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Garrett
Guest
Garrett

I’m statistics until I die, but when it comes to season awards, all that matters to me are the results, not what the predicted results should have been. I don’t know why FIP should be used in this sort of context at all. We aren’t predicting who the better pitcher will be for 2013, we want to know who had the better season in 2012.

While I support a guy like Felix Hernandez getting the Cy Young when he blows away the competition in ERA, to me, in a race as tight as this one was – Dickey was 20-6 with a 2.73 ERA and Kershaw was 14-9 with a 2.53 ERA – goes to the guy with the better win total, especially when their HR/BB/K splits are relatively similar (Dickey trails Kershaw in HR by 8, a significant number but not earthshattering).

That may be the only time I ever advocate wins as an important statistic, but I think it matters here. I can see votes for both sides, but I think if anything it’s a toss up, not a Kershaw victory.

FIP, wOBA, and UZR
Guest
FIP, wOBA, and UZR

We’re statistics too!

O-Swing%
Guest
O-Swing%

I’m statistics and so’s my wife!

Joe
Guest
Joe

FIP and UZR are models based on statistics. There is a difference.

vivaelpujols
Guest
vivaelpujols

ERA is a model as well.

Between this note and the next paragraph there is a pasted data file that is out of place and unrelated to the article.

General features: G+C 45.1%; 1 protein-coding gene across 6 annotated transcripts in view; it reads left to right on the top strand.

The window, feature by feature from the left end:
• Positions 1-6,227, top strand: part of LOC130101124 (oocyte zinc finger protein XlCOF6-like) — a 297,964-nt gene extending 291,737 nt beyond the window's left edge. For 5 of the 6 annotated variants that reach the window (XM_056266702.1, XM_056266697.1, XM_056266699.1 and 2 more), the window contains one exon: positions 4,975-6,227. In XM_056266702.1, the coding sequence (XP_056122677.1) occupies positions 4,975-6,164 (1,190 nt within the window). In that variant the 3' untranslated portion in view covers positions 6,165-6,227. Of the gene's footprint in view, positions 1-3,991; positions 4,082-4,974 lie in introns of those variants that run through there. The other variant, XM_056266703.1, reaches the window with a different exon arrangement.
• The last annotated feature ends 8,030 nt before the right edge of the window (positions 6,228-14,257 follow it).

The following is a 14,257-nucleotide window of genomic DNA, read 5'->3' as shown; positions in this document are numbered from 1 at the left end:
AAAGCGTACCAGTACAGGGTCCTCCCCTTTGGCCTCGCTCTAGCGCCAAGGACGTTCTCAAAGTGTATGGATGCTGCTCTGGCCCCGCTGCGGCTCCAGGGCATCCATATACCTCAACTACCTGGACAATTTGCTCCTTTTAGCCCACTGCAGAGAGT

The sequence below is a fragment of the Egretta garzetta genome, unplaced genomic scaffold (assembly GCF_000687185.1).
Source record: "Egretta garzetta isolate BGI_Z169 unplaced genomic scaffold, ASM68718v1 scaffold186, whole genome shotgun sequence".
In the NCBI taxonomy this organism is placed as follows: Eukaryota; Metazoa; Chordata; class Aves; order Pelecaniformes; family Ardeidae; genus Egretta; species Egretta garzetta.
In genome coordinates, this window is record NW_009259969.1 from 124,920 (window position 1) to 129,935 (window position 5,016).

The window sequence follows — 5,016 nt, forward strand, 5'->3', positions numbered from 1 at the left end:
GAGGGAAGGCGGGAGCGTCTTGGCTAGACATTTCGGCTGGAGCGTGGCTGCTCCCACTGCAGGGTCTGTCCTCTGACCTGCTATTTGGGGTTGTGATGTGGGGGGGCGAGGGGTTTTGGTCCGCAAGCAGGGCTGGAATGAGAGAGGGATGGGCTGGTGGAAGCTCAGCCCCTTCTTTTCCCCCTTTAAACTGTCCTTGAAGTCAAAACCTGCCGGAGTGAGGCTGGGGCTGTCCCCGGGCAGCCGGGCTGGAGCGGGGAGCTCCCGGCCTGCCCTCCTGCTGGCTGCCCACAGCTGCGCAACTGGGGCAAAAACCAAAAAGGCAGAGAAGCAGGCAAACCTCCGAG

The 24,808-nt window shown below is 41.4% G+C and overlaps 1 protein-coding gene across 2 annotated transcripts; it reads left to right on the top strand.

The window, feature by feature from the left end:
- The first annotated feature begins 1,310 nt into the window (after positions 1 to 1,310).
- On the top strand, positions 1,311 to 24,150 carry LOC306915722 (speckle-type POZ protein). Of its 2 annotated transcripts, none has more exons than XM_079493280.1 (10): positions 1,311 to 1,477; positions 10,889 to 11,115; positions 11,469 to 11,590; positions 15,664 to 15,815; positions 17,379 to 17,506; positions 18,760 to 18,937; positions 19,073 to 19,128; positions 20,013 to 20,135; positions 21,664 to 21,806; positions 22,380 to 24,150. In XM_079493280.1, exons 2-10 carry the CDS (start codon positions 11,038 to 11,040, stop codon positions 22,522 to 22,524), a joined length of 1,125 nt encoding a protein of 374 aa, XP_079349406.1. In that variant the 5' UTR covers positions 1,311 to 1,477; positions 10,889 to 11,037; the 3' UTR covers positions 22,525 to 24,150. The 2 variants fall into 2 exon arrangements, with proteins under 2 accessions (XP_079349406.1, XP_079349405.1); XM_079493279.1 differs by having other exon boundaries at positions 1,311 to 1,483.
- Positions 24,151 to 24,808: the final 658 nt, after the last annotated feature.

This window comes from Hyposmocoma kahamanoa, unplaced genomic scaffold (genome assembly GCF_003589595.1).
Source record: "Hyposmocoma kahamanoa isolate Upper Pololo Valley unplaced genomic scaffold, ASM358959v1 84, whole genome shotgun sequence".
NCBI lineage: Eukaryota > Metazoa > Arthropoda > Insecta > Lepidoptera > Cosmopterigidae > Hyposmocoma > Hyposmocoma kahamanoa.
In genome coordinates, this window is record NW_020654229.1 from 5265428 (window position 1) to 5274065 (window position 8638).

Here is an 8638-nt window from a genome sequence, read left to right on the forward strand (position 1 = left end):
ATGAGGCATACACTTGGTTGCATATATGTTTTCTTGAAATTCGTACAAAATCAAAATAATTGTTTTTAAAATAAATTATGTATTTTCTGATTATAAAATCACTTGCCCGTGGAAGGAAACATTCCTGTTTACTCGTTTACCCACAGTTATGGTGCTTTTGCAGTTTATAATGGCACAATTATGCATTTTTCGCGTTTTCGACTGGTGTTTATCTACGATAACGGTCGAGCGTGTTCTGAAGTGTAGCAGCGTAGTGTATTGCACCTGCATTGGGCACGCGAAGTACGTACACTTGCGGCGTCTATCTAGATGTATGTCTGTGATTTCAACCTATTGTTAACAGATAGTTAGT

Kogoruhn
Member
Kogoruhn

FIP is not meant to be predictive. FIP tells us what happened if you strip out components that DIPS theory tells us is out of the pitchers control.

Garrett
Guest
Garrett

A good point. I guess I meant predictive in the sense that, “we knew X pitcher was better than Y pitcher by his bottom line results this year, so we have a better grasp on which may be better going forward.” Not that cut and dry obviously. Maybe I need to think of the Cy Young the way I do the MVP (RBIs being irrelevant), but I can’t get past the idea that the pitcher’s/team’s record in his games started should matter for that one award when the ERAs are similar.

That being said, I went back and forth in my head on which side I was taking as I wrote this, so who knows. :)

Bip
Member
Member
Bip

It is predictive. In some cases it is more predictive than an expressly predictive stat such as xFIP, such as when a pitcher has a consistently below average HR/FB rate.

Joe
Guest
Joe

Wins are influenced even more by the offense and bullpen that by what the pitcher actually does. I understand wanting to look at what actually happened rather than what really should have happened in terms of DIPS, but wins just don’t have that much to do with the pitcher. This line of thinking seems to make more sense with stats like ERA, WHIP, BABIP, or HR/FB where the pitcher can have fluky numbers due to luck but they are still things that his pitching limited.

vivalajeter
Guest
vivalajeter

To me, this is a great example of when people take the “I’m smarter than you!” attitude too far. Instead of saying pitcher wins are overrated, you’re saying they don’t have that much to do with the pitcher. That’s absurd. Look at the top-10 Wins leaderboard over the last few years, and you’ll see a list that consists primarily of some of the best starters in the league. Look at the top winning % of all-time, and you’ll see a list of great starters. Don’t act like that doesn’t have much to do with the pitcher.